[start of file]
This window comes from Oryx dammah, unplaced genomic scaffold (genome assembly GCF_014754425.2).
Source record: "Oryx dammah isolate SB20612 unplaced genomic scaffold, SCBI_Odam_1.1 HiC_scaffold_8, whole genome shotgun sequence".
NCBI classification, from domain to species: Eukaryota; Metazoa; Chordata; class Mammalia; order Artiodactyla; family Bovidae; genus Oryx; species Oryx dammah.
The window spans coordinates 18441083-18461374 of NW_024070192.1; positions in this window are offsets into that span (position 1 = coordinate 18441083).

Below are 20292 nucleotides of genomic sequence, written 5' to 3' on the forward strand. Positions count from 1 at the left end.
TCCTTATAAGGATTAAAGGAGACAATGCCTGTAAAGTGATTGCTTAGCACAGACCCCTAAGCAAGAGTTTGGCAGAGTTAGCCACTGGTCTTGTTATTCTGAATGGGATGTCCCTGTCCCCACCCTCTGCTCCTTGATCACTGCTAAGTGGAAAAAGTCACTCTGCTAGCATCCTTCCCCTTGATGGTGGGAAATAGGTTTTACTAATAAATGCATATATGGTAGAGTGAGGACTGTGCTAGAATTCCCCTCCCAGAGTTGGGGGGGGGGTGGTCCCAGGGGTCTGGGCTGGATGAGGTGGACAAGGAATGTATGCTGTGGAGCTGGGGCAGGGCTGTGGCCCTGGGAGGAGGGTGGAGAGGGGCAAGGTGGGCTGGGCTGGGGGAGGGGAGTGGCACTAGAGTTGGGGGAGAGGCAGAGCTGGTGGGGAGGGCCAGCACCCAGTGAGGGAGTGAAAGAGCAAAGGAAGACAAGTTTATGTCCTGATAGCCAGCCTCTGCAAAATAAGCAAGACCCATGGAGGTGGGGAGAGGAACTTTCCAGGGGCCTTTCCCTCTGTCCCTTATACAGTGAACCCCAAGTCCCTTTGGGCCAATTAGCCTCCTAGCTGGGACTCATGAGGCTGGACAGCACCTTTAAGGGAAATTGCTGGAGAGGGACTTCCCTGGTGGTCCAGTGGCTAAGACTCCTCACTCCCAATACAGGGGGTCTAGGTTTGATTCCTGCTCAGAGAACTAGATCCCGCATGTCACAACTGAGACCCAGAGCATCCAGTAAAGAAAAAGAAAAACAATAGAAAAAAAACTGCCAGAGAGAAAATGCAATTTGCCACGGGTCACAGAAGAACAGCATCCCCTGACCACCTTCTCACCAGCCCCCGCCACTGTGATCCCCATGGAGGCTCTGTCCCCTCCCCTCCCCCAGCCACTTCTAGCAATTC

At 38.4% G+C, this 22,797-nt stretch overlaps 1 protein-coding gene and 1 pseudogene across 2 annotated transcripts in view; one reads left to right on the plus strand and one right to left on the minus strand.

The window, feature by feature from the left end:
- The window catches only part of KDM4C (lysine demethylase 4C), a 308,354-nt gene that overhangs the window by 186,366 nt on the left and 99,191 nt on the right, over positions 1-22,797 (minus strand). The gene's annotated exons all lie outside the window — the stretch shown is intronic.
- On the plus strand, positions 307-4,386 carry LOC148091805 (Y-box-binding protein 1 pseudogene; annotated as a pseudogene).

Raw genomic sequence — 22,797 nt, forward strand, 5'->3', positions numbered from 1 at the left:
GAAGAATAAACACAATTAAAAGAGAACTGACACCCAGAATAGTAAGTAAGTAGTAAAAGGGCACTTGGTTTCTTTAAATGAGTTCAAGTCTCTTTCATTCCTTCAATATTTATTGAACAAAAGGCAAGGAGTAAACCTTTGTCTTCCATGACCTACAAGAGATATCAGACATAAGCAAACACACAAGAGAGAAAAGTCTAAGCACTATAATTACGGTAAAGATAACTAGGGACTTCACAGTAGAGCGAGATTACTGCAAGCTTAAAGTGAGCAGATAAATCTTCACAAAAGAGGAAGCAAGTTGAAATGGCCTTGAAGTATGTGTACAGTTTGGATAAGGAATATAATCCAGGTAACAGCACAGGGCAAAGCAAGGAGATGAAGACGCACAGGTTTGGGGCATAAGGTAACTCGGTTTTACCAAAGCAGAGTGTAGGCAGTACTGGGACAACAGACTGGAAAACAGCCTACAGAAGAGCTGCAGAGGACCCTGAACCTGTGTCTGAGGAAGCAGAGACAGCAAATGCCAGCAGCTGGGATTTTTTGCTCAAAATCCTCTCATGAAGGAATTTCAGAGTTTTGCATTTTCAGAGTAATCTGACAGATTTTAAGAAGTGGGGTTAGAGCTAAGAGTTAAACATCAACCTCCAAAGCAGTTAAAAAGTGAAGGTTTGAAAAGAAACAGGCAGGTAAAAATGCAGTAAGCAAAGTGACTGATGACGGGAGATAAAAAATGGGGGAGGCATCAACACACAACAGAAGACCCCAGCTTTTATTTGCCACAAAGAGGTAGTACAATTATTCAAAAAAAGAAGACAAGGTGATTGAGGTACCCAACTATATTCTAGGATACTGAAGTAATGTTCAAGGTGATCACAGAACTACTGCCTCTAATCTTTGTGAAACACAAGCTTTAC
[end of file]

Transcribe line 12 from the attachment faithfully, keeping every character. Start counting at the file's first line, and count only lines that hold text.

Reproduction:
GAAGAATAAACACAATTAAAAGAGAACTGACACCCAGAATAGTAAGTAAGTAGTAAAAGGGCACTTGGTTTCTTTAAATGAGTTCAAGTCTCTTTCATTCCTTCAATATTTATTGAACAAAAGGCAAGGAGTAAACCTTTGTCTTCCATGACCTACAAGAGATATCAGACATAAGCAAACACACAAGAGAGAAAAGTCTAAGCACTATAATTACGGTAAAGATAACTAGGGACTTCACAGTAGAGCGAGATTACTGCAAGCTTAAAGTGAGCAGATAAATCTTCACAAAAGAGGAAGCAAGTTGAAATGGCCTTGAAGTATGTGTACAGTTTGGATAAGGAATATAATCCAGGTAACAGCACAGGGCAAAGCAAGGAGATGAAGACGCACAGGTTTGGGGCATAAGGTAACTCGGTTTTACCAAAGCAGAGTGTAGGCAGTACTGGGACAACAGACTGGAAAACAGCCTACAGAAGAGCTGCAGAGGACCCTGAACCTGTGTCTGAGGAAGCAGAGACAGCAAATGCCAGCAGCTGGGATTTTTTGCTCAAAATCCTCTCATGAAGGAATTTCAGAGTTTTGCATTTTCAGAGTAATCTGACAGATTTTAAGAAGTGGGGTTAGAGCTAAGAGTTAAACATCAACCTCCAAAGCAGTTAAAAAGTGAAGGTTTGAAAAGAAACAGGCAGGTAAAAATGCAGTAAGCAAAGTGACTGATGACGGGAGATAAAAAATGGGGGAGGCATCAACACACAACAGAAGACCCCAGCTTTTATTTGCCACAAAGAGGTAGTACAATTATTCAAAAAAAGAAGACAAGGTGATTGAGGTACCCAACTATATTCTAGGATACTGAAGTAATGTTCAAGGTGATCACAGAACTACTGCCTCTAATCTTTGTGAAACACAAGCTTTAC